[Spellyans] redistribution of <i> and <y>

Craig Weatherhill weatherhill at freenet.co.uk
Thu Jul 24 08:06:09 IST 2008


It is doubtful that the word translates as "kitchen" in toponyms, except 
in the case of Park an Gegen (1696), a field name in Breage. In the 
settlement name Pengegon, Padel suggests an otherwise unattested Cornish 
cognate of W. cegin, "ridge"; and this might also be the case in the 
third name containing the element, another field name Creggan-Geggan 
(Phillack), recorded in 1809.

Pengegon is the only one of the three that offers several historical 
spellings which are as follows:
Pengygen 1327, 1381; Pengigon 1361; Pengegon 1606.

Craig


Daniel Prohaska wrote:
>
> Lhuyd has both <kegen> and <kegin>, N.Boson has <kegen, CW has <kegen> 
> (2013); (radical form shown here). Toponyms show <-gegon> according to 
> Gendall and Craig.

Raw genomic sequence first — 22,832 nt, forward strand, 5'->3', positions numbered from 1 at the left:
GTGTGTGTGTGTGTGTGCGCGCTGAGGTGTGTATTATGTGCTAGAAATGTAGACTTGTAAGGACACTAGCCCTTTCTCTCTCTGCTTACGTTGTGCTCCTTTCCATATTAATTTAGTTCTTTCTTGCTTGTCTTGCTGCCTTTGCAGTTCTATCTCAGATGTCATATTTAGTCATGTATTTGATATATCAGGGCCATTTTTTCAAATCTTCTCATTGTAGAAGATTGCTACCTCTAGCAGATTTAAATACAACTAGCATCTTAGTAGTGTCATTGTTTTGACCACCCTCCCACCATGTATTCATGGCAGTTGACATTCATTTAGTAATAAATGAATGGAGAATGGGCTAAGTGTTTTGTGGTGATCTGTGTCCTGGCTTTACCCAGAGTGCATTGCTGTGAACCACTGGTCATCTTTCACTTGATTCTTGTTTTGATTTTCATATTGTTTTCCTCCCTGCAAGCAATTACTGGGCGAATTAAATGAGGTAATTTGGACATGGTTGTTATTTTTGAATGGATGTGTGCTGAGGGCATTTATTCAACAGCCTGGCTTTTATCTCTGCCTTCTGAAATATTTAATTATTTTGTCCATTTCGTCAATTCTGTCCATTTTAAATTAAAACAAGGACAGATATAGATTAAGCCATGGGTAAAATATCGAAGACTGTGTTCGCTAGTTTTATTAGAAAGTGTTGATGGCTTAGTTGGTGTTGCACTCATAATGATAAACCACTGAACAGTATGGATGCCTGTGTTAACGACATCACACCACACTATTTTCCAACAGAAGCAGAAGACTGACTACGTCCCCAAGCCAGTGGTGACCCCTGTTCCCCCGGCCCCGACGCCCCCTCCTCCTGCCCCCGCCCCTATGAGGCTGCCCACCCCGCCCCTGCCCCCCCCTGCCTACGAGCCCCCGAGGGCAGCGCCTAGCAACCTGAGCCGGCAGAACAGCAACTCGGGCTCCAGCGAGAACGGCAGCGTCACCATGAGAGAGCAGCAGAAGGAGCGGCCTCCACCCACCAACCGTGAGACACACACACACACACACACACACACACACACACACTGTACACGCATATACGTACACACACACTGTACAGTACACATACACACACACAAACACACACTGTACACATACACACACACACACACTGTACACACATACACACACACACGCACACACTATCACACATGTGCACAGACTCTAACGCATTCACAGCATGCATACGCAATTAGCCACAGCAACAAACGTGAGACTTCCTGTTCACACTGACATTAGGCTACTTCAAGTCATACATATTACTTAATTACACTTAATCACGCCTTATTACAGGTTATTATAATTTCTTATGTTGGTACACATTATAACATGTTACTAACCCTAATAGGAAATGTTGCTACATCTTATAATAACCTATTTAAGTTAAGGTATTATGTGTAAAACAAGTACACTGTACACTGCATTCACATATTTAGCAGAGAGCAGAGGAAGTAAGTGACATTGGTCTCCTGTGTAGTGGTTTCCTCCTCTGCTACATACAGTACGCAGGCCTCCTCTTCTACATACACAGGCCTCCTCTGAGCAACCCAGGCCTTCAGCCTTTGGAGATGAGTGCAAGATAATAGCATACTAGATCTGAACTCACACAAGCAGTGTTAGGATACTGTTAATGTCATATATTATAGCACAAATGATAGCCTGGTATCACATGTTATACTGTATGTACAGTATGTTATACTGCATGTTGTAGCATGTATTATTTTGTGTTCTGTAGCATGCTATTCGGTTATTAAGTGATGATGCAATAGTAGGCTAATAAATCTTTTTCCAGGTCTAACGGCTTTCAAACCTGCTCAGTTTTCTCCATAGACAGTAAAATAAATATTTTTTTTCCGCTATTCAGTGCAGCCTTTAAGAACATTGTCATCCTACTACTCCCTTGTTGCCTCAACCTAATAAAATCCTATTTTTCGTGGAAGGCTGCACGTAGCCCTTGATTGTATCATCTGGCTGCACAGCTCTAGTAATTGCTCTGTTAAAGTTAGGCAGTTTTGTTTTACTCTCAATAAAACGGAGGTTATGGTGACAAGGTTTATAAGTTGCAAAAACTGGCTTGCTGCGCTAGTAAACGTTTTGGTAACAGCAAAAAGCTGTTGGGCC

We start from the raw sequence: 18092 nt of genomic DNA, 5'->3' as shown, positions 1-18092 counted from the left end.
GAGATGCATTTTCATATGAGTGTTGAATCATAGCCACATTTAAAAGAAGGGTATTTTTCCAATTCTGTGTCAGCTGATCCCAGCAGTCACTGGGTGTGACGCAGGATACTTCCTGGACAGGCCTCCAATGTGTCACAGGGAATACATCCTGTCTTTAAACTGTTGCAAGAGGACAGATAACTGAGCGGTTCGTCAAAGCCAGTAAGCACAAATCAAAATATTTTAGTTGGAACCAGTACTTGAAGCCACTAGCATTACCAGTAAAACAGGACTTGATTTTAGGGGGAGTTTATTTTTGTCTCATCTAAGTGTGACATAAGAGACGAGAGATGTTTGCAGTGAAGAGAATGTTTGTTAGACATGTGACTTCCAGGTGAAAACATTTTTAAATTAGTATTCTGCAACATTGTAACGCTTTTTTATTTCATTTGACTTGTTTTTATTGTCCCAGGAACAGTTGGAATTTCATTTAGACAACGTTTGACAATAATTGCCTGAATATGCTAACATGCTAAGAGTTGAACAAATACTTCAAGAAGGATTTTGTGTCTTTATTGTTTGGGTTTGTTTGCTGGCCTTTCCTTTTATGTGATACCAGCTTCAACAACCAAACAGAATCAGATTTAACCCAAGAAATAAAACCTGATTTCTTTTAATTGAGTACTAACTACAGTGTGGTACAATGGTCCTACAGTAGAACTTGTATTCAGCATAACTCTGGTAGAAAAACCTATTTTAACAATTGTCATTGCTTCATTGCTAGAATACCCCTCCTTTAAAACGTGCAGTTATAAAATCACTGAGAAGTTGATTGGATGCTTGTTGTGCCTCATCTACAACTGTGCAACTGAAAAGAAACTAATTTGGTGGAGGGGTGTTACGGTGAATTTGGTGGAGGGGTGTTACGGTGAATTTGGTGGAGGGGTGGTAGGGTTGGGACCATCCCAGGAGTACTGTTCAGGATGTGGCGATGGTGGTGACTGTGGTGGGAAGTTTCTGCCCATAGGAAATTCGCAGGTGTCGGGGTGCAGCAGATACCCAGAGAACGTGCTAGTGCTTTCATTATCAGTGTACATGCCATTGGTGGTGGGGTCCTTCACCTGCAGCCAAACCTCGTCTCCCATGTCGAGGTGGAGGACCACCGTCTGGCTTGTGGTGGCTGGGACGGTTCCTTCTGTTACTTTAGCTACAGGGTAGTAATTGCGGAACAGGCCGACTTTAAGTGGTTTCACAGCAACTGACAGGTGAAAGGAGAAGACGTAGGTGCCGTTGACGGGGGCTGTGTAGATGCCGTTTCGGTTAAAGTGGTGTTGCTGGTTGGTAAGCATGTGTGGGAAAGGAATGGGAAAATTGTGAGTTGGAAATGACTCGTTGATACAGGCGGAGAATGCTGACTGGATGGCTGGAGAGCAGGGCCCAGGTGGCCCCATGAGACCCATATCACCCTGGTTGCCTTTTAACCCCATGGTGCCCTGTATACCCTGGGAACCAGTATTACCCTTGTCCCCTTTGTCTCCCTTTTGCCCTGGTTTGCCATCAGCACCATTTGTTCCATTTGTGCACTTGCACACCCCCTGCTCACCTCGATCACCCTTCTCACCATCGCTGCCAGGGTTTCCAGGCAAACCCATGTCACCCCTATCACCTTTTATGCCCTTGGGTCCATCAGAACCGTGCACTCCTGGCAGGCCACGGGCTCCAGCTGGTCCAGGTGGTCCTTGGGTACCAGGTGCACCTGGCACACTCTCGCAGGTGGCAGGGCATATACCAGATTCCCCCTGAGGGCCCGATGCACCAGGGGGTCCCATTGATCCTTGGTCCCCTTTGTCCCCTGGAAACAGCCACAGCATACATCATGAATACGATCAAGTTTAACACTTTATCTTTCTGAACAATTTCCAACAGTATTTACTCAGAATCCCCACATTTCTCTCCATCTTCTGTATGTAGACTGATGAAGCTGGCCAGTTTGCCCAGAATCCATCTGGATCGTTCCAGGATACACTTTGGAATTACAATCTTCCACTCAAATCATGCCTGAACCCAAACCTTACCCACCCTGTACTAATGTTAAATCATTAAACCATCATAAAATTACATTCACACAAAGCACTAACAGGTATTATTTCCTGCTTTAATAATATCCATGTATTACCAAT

>
> Dan
>
> -----Original Message-----
> *From*: Michael Everson
> *Sent*: Wednesday, July 23, 2008 3:02 PM
>
> At 09:40 +0200 2008-07-23, Daniel Prohaska wrote:
>
> ><i> in the second syllable could be interpreted as meaning /i/ in
>
> >both Late as well as Middle Cornish pronunciations, while the <y>
>
> >spellings would indicate that the pronunciation is /i/ in Middle
>
> >Cornish and /e/ in Late Cornish based varieties.
>
> “I don't see how. Neil Kennedy has:
>
> kitchen(n): kegen/kegin (f) (NB,Lh,WJ,PN) (an gegen) pl kegidnow
>
> To me this looks like <kegyn> pl <kegynnow>~<kegydnow>
>
> -- 
>
> Michael Everson * http://www.evertype.com”
>
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